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An introduction to the issue of federalism in the united states

Federalism by John Kincaid Federalism is essentially a system of voluntary self-rule and shared rule.

Concepts of Federalism

A covenant signifies a binding partnership among co-equals in which the parties to the covenant retain their individual identity and integrity while creating a new entity, such as a family or a body politic, that has its own identity and integrity as well. A covenant also signifies a morally binding commitment in which the partners behave toward each other in accord with the spirit of the law rather than merely the letter of the law. Multi-level Governance by Michael Stein Multi-level Governance is a concept developed by academics and policy-makers in the late 1980s and early 1990s in conjunction with the emergence of a more economically and politically integrated European Union.

It was initially intended to describe a broadening of the concept of federalism in a vertical and territorial sense to include the intergovernmental policy-making structures of more than two levels of government, but no more than five: In recent years, however, the concept has also been extended horizontally and functionally to encompass non-governmental and non-statist entities such as private sector interest groups and non-profit organizations and charitable organizations whose role in the international policy-making process is increasing with economic globalization.

These an introduction to the issue of federalism in the united states governance structures tend to be more ephemeral and flexible in nature, and more numerous and fragmented than other intergovernmental policy-making structures Hooghe and Marks 2003. In contrast to that in traditional Anglo-American federalism, the pattern of intergovernmental relations in the European Union reflects the features of an overlapping, interlocking, and cooperative type of federalism that is generally identified with a distinct continental European tradition of federalism.

But many proponents of multi-level governance argue that there are good grounds today for applying this concept analytically to intergovernmental policy-making structures outside the European Union, particularly to the increasingly important supranational and local governance structures in politically decentralized countries.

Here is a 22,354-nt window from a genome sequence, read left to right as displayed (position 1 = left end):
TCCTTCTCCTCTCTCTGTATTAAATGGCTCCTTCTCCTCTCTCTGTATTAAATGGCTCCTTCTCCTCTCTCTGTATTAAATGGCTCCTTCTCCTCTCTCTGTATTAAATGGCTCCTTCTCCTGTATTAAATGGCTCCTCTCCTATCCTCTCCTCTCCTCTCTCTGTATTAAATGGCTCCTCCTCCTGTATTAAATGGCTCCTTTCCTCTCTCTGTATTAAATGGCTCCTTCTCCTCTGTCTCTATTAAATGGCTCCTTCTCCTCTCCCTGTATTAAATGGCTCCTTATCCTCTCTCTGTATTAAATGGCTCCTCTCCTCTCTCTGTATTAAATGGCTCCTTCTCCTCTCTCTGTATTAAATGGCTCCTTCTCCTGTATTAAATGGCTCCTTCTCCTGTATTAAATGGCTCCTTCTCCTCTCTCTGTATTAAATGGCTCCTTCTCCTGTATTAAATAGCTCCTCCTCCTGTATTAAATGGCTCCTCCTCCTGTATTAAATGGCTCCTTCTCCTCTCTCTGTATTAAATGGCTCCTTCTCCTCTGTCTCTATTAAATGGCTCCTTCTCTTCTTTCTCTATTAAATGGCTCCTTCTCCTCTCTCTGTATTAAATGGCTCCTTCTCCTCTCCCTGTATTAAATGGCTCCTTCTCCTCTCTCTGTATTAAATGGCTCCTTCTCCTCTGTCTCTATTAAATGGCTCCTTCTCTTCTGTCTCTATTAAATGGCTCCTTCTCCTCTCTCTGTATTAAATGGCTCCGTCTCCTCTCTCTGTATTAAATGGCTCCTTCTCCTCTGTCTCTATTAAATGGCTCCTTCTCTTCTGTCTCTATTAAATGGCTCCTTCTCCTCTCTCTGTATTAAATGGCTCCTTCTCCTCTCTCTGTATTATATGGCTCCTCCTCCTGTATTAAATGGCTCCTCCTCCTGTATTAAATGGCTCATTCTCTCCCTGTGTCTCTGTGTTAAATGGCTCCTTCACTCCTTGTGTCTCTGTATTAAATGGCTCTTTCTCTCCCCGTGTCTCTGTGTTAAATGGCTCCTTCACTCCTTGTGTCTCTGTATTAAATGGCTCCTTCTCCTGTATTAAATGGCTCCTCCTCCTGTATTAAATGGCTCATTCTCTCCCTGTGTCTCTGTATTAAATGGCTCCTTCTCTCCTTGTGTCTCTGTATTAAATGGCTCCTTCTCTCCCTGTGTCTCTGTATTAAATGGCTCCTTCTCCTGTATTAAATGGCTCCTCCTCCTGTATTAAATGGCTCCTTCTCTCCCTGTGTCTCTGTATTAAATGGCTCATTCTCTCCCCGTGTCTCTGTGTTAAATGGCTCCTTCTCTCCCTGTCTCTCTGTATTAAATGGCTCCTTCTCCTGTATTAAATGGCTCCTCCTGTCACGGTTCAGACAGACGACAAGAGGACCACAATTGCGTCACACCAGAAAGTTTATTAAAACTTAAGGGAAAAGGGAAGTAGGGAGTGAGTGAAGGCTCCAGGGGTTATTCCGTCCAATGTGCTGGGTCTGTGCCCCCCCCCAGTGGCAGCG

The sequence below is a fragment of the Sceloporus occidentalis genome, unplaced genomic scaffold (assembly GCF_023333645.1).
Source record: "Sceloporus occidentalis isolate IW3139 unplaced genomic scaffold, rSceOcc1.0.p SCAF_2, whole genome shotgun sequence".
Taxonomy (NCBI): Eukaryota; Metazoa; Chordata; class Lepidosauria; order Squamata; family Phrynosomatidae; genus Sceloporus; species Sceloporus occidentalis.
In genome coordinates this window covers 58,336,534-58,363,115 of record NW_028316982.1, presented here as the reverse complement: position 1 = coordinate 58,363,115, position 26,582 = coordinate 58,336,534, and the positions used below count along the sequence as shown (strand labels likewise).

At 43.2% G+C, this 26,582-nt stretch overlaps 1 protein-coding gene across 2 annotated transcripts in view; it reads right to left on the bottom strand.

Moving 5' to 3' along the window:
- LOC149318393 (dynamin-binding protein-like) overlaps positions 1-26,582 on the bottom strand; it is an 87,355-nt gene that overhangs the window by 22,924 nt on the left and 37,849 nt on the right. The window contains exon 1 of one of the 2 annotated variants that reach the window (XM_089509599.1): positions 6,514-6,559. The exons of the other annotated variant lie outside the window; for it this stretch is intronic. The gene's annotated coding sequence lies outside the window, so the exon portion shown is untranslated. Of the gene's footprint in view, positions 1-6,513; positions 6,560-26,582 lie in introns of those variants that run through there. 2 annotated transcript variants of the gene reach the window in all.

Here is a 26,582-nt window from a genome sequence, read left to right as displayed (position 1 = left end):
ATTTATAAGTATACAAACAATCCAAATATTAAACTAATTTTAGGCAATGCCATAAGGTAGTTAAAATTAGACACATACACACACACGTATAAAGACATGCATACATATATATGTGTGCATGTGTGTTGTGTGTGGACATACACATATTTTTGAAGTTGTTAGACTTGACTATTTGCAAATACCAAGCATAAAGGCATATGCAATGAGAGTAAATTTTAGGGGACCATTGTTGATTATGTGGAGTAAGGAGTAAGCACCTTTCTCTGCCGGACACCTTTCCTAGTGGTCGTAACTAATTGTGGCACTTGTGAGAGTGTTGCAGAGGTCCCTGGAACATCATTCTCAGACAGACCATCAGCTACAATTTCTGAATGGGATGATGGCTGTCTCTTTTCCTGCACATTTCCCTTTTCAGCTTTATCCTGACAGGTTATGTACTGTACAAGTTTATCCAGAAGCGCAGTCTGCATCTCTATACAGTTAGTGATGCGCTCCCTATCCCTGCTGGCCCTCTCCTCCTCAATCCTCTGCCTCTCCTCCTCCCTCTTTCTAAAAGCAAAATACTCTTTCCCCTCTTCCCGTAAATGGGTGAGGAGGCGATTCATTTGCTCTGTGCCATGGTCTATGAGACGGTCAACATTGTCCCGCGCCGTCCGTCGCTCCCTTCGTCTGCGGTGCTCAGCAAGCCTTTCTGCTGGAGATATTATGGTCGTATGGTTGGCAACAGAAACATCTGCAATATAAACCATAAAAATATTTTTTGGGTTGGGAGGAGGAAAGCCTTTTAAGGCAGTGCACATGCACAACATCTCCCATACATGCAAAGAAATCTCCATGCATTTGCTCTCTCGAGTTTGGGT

There is currently no one generally accepted definition of multi-level governance. Among common strands, however, are the following: Among the major criticisms of the concept are: Decentralization by Arthur Benz The concept of decentralization usually refers to multilevel structures of government or administration. It results from re allocation of power to elect or denominate policymakers, of legislative or administrative competences or of fiscal resources from higher to lower levels.

Given interdependencies between levels, decentralization is to be regarded as a relational concept. Regardless of its extent, decentralization affects governance and democratic legitimacy. For this reason, it is not only a matter of multilevel power games but also contested for normative reasons. In political theory and practice, decentralization is now mostly regarded as a preferable alternative to centralization.

One reason for decentralization is derived from the principle of subsidiarity. Rooted in the political philosophy of reformed Protestantism in the early 17th century and in social theory of the Catholic Church of the 19th century, it defends the priority of small social communities against large societies and a centralized, bureaucratic state.

Moreover, decentralization is said to improve democracy.

Federalism in the United States

If government is closer to the people, communication between citizens and their representatives should be more effective and individual preferences should have better chances to be considered in political decisions. Decentralised structures can reflect plurality and regional differentiation of societal interests.

Liberalist theories prefer decentralization as a device against dictatorship either of autocrats or of majorities. Economic theories stipulate that decentralization fosters efficiency of policy making. If citizens have an opportunity to choose between alternative supplies of public goods or services provided by lower-level governments demanding different tax burdens, they force governments competing for taxpayers to make every effort to find an optimal ratio of costs and benefits.